With more than 8 million users, Ubuntu Linux is among the most popular Linux distributions.
But what is its mission? What are Ubuntu and Canonical, its lead commercial sponsor, really all about?
Ubuntu has desktop and server releases, and is gearing up both user and cloud services, all of which are set to be updated in the new Karmic Koala release due out later this week. With all the different products and directions, Ubuntu founder Mark Shuttleworth faces questions about the focus and definition of the distribution, as well as the profitability of its corporate backer.
In a press conference call today, Shuttleworth tried to explain.
“The mission of Canonical is to deliver all the benefit of free software to a variety of audiences,” Shuttleworth said. “We started with desktop, because we thought that was place we could make the most distinctive splash. The desktop was largely neglected and at the same time there were changes afoot in the core infrastructure of Linux at the kernel level that meant we were confident we could surprise people at how easy [it was] to install and use the desktop if someone was focused on it.”
Ubuntu competes against multiple Linux distributions, including those from Red Hat and Novell, as well as community-based distributions. Both Red Hat and Novell offer enterprise Linux desktops, though specific efforts focused on the consumer segment are not currently the main thrust.
Shuttleworth said that Ubuntu to date has been successful in expanding the Linux desktop footprint, and is now interested in increasing the number of places where it can deliver the benefits of open source software.
“We’ve already done a lot of work in developer ecosystem and we’re now increasingly interested in the non-developer consumer ecosystem, so that’s what all the OEM work is about,” Shuttleworth said, declaring that his focus was on “making sure that Ubuntu gets pre-installed and Ubuntu is available from Dell.com and others and making sure that Ubuntu is the default alternative to Windows.”
He added that Canonical has a similar vision for Ubuntu on servers and in the cloud. He admitted that having different products for different market segments does represent some real challenges for Canonical as a small firm.
In terms of the company’s organizational structure, Shuttleworth said that there is a core Ubuntu platform team at Canonical, which is divided into desktop, server, mobile and netbook groups. On the sales and marketing front, separate groups are tasked with focusing on OEM, enterprise and consumer efforts.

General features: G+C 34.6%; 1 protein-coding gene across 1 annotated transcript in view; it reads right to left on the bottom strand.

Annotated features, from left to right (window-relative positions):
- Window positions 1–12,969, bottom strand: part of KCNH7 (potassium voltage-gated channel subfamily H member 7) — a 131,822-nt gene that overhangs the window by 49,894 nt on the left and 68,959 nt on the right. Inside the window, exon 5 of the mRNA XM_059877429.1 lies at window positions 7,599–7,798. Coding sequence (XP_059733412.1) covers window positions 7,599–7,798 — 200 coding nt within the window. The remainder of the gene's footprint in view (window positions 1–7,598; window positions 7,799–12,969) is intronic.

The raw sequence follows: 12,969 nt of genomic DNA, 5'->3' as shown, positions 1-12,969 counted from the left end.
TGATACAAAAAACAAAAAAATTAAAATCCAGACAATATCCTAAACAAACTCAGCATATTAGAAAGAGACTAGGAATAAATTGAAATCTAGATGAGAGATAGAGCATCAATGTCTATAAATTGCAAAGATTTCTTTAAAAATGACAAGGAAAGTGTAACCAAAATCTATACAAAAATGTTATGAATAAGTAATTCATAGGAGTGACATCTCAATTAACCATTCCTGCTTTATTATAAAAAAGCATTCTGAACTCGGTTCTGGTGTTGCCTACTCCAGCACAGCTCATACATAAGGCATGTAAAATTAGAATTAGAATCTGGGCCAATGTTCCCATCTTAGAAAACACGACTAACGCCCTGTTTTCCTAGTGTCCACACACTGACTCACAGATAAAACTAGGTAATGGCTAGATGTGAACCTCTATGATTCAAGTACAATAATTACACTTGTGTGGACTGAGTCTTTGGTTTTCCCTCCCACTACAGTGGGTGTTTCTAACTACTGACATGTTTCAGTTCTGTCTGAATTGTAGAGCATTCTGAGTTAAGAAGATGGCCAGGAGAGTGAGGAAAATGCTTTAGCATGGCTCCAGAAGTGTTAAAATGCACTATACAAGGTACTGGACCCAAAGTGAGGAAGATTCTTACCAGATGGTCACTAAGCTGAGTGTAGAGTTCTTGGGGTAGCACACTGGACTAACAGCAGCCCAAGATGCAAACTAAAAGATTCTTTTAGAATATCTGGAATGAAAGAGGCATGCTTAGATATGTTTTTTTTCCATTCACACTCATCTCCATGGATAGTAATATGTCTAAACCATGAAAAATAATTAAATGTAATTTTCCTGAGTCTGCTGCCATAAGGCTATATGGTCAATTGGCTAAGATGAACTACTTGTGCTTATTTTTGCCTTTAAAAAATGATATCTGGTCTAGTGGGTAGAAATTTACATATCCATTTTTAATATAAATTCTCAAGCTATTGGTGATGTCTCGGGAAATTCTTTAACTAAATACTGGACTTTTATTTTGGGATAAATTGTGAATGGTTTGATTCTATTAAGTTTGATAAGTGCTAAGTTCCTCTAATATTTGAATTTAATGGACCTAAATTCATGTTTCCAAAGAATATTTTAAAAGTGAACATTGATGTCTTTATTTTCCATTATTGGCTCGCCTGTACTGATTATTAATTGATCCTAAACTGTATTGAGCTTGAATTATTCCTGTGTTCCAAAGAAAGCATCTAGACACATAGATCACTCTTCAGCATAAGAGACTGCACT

“It is a stretch and it is a challenge,” Shuttleworth said. “But the real prize for us is to show that the free software ecosystem can be delivered as a platform which spans from the most lightweight devices right the way through to the most heavy-duty devices.”
He added that there are real benefits to having a complete platform, giving developers the opportunity to both develop and deploy applications using Ubuntu’s brand of Linux.
“The consistency of platform and ecosystem is highly valuable to us and to our users. That’s why we’ve given ourselves the harder job of delivering a complete platform rather than going for a specific niche market,” Shuttleworth said. “Time will tell whether it’s achievable. It’s wonderful to do the impossible so long as it’s not actually impossible. We’re certainly surfing close to the edge of that line.”
But the broad product mix poses a threat to Canonical’s profitability, at least in the short term. It’s a concern that Shuttleworth recognizes, but he sees the silver lining in the longer-term picture.
“I have no concerns about our ability to be profitable,” Shuttleworth said. “If necessary, we would have the option to focus on specific areas that are already self-sustainable. My preference is to push the organization faster, to continue to invest in and to continue to create the feeling of a complete platform.”
Canonical is a privately-held company, and Shuttleworth does not disclose its financial performance. Last year, he admitted that Canonical was not cash-flow positive.
“Profitability is a matter of choice as to how much we’re willing to invest, whether we see the appropriate returns on that investment and whether we see it as the right thing to be doing,” Shuttleworth said. “Right now I’m absolutely convinced that we want to be delivering Ubuntu as an end-to-end solution, and that requires us to invest in multiple theatres of battle at the same time.”